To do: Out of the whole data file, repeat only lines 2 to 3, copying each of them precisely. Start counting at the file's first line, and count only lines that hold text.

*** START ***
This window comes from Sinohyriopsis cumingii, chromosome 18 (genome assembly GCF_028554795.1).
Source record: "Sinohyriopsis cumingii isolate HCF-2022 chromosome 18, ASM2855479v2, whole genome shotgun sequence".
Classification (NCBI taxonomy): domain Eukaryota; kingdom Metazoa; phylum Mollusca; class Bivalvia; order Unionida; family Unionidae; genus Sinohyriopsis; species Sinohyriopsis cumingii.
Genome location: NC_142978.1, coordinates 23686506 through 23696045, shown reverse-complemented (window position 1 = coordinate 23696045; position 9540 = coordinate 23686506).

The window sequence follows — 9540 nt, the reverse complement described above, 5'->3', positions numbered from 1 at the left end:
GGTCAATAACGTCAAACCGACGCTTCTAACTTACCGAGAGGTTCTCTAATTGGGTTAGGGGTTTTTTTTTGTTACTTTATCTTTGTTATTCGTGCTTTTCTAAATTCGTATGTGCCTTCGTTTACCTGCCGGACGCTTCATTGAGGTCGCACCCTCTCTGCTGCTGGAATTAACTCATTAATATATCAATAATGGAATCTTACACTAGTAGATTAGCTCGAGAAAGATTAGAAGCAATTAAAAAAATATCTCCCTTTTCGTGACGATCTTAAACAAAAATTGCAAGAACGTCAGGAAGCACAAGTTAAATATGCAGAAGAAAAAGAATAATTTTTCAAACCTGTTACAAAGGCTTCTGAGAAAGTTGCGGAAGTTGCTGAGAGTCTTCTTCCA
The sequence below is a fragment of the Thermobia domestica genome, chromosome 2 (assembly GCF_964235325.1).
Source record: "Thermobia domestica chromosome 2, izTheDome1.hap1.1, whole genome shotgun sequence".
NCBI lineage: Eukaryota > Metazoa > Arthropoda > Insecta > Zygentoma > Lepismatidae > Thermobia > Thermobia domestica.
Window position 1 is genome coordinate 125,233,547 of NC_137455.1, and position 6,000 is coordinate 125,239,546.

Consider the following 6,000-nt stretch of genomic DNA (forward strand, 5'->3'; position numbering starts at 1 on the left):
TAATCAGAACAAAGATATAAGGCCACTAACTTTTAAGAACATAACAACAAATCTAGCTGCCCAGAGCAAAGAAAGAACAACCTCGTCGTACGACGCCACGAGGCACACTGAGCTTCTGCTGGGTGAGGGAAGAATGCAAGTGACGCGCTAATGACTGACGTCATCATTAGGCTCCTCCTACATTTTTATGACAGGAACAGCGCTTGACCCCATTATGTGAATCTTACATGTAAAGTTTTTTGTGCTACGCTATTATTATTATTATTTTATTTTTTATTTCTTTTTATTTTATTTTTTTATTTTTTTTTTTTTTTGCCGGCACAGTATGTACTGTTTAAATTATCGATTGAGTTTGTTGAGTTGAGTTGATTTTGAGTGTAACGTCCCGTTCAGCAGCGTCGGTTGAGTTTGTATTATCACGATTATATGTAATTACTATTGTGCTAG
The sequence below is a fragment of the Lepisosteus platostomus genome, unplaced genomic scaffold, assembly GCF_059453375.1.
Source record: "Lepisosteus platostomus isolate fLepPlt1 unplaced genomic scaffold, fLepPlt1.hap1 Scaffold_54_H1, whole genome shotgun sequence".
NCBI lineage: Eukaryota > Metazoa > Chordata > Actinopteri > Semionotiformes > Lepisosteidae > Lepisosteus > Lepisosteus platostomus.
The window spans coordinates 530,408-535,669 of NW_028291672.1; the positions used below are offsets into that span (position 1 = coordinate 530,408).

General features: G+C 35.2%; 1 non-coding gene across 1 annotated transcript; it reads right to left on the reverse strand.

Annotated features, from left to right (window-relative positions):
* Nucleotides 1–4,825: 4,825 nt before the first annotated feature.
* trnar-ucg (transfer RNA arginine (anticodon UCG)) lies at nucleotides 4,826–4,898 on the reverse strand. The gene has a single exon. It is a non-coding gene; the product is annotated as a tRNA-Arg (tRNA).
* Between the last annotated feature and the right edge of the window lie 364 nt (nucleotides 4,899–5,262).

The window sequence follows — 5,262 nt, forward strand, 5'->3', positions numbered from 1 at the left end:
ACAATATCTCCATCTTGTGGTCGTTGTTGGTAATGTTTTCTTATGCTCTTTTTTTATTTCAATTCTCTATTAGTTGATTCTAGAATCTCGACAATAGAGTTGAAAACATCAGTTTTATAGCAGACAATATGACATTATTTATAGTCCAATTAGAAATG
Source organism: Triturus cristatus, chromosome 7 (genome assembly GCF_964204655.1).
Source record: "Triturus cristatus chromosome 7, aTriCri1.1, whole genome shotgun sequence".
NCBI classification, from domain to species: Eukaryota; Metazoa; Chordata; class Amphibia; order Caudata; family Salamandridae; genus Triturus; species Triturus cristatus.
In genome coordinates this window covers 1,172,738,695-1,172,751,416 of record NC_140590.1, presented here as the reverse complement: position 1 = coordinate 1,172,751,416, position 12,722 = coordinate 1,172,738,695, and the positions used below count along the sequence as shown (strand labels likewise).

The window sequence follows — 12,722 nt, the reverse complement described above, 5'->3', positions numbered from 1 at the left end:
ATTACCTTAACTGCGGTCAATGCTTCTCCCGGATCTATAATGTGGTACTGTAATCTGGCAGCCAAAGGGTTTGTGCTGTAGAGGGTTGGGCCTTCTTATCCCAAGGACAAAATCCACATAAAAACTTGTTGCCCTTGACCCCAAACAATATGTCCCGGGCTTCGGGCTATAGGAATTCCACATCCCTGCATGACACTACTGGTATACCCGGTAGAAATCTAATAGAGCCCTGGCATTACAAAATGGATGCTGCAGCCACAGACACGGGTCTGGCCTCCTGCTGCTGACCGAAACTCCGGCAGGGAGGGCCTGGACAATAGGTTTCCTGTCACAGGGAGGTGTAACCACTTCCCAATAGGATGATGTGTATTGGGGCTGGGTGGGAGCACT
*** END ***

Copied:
Source record: "Sinohyriopsis cumingii isolate HCF-2022 chromosome 18, ASM2855479v2, whole genome shotgun sequence".
Classification (NCBI taxonomy): domain Eukaryota; kingdom Metazoa; phylum Mollusca; class Bivalvia; order Unionida; family Unionidae; genus Sinohyriopsis; species Sinohyriopsis cumingii.